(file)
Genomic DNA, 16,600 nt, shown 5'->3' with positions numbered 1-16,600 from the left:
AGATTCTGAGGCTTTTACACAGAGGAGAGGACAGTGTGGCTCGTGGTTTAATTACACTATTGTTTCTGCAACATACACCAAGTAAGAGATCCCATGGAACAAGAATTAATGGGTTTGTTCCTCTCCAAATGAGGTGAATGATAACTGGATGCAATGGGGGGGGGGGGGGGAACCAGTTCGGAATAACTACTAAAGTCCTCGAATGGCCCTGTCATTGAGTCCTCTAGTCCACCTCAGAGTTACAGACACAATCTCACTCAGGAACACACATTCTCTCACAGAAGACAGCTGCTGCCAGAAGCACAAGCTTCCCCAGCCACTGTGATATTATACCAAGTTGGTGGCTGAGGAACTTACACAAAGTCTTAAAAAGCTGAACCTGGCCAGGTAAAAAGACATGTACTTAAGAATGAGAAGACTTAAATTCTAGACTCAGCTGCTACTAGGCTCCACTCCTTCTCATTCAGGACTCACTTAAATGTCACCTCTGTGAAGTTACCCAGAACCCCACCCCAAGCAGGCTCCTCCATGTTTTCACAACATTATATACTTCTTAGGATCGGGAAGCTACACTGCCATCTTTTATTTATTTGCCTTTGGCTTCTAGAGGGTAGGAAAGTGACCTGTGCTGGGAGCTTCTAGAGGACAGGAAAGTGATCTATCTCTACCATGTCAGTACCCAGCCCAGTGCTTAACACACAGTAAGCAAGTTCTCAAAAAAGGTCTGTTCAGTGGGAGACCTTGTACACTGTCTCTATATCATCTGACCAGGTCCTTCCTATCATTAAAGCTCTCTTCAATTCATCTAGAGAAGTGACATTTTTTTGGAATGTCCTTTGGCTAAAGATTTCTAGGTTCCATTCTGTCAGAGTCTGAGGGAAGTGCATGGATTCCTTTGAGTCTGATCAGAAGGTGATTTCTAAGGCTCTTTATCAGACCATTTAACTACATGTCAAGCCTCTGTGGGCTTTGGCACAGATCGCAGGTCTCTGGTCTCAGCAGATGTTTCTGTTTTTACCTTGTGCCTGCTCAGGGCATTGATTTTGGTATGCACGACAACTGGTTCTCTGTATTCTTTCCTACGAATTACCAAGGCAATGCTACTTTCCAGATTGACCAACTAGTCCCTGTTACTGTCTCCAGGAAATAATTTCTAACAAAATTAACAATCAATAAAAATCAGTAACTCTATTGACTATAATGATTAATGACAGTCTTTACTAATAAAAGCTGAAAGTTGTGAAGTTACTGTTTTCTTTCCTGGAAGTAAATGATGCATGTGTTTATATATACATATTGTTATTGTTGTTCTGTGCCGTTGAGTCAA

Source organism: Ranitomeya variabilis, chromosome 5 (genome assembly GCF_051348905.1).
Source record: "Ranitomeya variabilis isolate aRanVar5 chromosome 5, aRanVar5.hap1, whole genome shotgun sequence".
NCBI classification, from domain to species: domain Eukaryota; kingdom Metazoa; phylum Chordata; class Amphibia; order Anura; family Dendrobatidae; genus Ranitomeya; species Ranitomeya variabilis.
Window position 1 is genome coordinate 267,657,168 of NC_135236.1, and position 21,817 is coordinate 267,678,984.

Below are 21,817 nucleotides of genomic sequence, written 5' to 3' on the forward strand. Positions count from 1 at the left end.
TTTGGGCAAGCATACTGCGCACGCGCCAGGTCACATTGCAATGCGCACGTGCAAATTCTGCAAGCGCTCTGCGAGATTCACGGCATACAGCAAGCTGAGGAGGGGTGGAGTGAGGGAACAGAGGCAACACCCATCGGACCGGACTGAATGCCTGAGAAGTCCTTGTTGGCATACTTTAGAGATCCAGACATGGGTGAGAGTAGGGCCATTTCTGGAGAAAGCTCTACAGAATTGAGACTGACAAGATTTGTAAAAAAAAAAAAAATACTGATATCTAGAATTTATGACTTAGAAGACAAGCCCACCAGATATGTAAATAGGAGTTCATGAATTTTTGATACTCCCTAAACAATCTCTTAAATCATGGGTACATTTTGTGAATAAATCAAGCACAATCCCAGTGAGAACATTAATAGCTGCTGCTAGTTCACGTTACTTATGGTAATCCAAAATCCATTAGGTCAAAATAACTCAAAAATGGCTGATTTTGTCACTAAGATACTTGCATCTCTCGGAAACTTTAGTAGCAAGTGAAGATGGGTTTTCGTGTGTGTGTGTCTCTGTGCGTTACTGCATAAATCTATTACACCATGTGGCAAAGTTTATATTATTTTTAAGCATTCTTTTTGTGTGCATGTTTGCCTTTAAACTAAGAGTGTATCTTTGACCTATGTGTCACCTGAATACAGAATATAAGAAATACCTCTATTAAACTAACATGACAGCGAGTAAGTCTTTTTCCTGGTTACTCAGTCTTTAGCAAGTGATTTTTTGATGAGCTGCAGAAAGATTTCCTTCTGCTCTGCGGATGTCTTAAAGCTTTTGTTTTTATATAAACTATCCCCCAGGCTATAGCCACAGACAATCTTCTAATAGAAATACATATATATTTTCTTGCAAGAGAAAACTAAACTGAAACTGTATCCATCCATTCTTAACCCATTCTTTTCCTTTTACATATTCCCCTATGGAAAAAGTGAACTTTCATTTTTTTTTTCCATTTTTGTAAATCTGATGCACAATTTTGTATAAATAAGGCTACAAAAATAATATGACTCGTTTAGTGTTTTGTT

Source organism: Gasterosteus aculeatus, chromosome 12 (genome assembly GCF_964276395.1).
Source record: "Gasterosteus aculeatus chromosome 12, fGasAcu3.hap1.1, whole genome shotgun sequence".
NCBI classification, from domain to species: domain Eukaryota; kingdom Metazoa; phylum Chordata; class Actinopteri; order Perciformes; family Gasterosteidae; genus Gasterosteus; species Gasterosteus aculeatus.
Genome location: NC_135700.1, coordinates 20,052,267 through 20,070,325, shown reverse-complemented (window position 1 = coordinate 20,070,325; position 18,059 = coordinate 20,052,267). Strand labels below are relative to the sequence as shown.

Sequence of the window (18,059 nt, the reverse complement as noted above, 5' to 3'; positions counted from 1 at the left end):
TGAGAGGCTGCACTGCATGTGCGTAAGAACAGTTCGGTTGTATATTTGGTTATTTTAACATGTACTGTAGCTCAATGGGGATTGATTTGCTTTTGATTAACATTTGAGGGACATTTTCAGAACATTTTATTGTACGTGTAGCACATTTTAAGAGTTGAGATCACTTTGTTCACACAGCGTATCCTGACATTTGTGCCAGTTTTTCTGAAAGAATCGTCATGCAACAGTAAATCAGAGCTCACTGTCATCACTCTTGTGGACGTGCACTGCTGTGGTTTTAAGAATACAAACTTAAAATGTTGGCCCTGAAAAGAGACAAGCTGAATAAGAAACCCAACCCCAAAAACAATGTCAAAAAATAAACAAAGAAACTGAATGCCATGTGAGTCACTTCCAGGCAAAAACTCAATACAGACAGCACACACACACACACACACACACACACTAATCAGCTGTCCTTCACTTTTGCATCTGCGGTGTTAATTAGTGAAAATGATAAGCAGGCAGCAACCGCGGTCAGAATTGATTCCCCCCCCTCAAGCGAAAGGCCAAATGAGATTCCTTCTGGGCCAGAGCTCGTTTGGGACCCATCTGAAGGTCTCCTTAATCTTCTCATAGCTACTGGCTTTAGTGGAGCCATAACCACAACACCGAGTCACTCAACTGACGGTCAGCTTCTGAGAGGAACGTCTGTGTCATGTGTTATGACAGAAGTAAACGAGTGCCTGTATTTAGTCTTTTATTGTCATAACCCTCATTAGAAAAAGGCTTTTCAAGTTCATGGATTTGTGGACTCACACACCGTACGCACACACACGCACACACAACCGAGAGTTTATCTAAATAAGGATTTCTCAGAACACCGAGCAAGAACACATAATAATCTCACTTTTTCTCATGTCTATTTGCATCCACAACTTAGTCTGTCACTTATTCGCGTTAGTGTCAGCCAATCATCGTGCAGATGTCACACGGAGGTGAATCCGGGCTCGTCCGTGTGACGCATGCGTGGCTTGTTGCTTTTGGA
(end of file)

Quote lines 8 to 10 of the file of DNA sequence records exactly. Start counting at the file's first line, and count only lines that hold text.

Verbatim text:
TTTGGGCAAGCATACTGCGCACGCGCCAGGTCACATTGCAATGCGCACGTGCAAATTCTGCAAGCGCTCTGCGAGATTCACGGCATACAGCAAGCTGAGGAGGGGTGGAGTGAGGGAACAGAGGCAACACCCATCGGACCGGACTGAATGCCTGAGAAGTCCTTGTTGGCATACTTTAGAGATCCAGACATGGGTGAGAGTAGGGCCATTTCTGGAGAAAGCTCTACAGAATTGAGACTGACAAGATTTGTAAAAAAAAAAAAAATACTGATATCTAGAATTTATGACTTAGAAGACAAGCCCACCAGATATGTAAATAGGAGTTCATGAATTTTTGATACTCCCTAAACAATCTCTTAAATCATGGGTACATTTTGTGAATAAATCAAGCACAATCCCAGTGAGAACATTAATAGCTGCTGCTAGTTCACGTTACTTATGGTAATCCAAAATCCATTAGGTCAAAATAACTCAAAAATGGCTGATTTTGTCACTAAGATACTTGCATCTCTCGGAAACTTTAGTAGCAAGTGAAGATGGGTTTTCGTGTGTGTGTGTCTCTGTGCGTTACTGCATAAATCTATTACACCATGTGGCAAAGTTTATATTATTTTTAAGCATTCTTTTTGTGTGCATGTTTGCCTTTAAACTAAGAGTGTATCTTTGACCTATGTGTCACCTGAATACAGAATATAAGAAATACCTCTATTAAACTAACATGACAGCGAGTAAGTCTTTTTCCTGGTTACTCAGTCTTTAGCAAGTGATTTTTTGATGAGCTGCAGAAAGATTTCCTTCTGCTCTGCGGATGTCTTAAAGCTTTTGTTTTTATATAAACTATCCCCCAGGCTATAGCCACAGACAATCTTCTAATAGAAATACATATATATTTTCTTGCAAGAGAAAACTAAACTGAAACTGTATCCATCCATTCTTAACCCATTCTTTTCCTTTTACATATTCCCCTATGGAAAAAGTGAACTTTCATTTTTTTTTTCCATTTTTGTAAATCTGATGCACAATTTTGTATAAATAAGGCTACAAAAATAATATGACTCGTTTAGTGTTTTGTT

Source organism: Gasterosteus aculeatus, chromosome 12 (genome assembly GCF_964276395.1).
Source record: "Gasterosteus aculeatus chromosome 12, fGasAcu3.hap1.1, whole genome shotgun sequence".